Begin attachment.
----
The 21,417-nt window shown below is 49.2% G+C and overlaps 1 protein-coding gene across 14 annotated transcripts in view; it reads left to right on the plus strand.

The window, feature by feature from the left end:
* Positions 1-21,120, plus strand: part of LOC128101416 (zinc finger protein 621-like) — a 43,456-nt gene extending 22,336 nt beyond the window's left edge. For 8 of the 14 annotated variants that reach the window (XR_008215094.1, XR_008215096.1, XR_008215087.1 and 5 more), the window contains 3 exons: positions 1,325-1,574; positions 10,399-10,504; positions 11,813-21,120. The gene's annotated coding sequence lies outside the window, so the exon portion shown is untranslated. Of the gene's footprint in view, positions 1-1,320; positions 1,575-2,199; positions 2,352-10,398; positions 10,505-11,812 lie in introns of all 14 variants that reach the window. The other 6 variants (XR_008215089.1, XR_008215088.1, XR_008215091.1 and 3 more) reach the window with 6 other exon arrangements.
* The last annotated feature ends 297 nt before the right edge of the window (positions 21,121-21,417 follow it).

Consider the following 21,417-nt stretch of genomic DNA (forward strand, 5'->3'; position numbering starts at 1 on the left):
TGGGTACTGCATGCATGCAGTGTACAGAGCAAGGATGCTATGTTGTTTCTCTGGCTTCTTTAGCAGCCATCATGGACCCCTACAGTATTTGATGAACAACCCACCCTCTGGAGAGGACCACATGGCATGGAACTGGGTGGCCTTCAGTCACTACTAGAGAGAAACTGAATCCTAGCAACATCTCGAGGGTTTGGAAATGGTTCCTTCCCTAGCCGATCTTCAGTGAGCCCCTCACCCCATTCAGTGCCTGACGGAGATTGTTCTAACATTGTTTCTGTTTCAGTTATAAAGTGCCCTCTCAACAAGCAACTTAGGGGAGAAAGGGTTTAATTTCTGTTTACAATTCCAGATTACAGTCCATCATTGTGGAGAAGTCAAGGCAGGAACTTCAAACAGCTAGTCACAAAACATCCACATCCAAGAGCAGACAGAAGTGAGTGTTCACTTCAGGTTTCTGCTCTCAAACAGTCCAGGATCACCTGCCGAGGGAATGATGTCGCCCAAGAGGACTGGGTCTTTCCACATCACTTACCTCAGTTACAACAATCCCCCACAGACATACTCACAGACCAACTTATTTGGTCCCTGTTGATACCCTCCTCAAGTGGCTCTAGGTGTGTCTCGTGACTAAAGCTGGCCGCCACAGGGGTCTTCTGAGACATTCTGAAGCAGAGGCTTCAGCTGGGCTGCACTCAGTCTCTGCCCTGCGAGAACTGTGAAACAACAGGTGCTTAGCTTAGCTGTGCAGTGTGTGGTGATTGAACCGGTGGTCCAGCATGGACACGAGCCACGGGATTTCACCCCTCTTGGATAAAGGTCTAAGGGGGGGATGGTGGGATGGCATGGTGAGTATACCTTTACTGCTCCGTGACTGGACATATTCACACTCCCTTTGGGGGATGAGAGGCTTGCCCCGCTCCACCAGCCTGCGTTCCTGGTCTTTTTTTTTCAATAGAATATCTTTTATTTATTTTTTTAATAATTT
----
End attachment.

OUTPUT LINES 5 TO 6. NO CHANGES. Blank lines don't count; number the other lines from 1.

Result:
Consider the following 21,417-nt stretch of genomic DNA (forward strand, 5'->3'; position numbering starts at 1 on the left):
TGGGTACTGCATGCATGCAGTGTACAGAGCAAGGATGCTATGTTGTTTCTCTGGCTTCTTTAGCAGCCATCATGGACCCCTACAGTATTTGATGAACAACCCACCCTCTGGAGAGGACCACATGGCATGGAACTGGGTGGCCTTCAGTCACTACTAGAGAGAAACTGAATCCTAGCAACATCTCGAGGGTTTGGAAATGGTTCCTTCCCTAGCCGATCTTCAGTGAGCCCCTCACCCCATTCAGTGCCTGACGGAGATTGTTCTAACATTGTTTCTGTTTCAGTTATAAAGTGCCCTCTCAACAAGCAACTTAGGGGAGAAAGGGTTTAATTTCTGTTTACAATTCCAGATTACAGTCCATCATTGTGGAGAAGTCAAGGCAGGAACTTCAAACAGCTAGTCACAAAACATCCACATCCAAGAGCAGACAGAAGTGAGTGTTCACTTCAGGTTTCTGCTCTCAAACAGTCCAGGATCACCTGCCGAGGGAATGATGTCGCCCAAGAGGACTGGGTCTTTCCACATCACTTACCTCAGTTACAACAATCCCCCACAGACATACTCACAGACCAACTTATTTGGTCCCTGTTGATACCCTCCTCAAGTGGCTCTAGGTGTGTCTCGTGACTAAAGCTGGCCGCCACAGGGGTCTTCTGAGACATTCTGAAGCAGAGGCTTCAGCTGGGCTGCACTCAGTCTCTGCCCTGCGAGAACTGTGAAACAACAGGTGCTTAGCTTAGCTGTGCAGTGTGTGGTGATTGAACCGGTGGTCCAGCATGGACACGAGCCACGGGATTTCACCCCTCTTGGATAAAGGTCTAAGGGGGGGATGGTGGGATGGCATGGTGAGTATACCTTTACTGCTCCGTGACTGGACATATTCACACTCCCTTTGGGGGATGAGAGGCTTGCCCCGCTCCACCAGCCTGCGTTCCTGGTCTTTTTTTTTCAATAGAATATCTTTTATTTATTTTTTTAATAATTT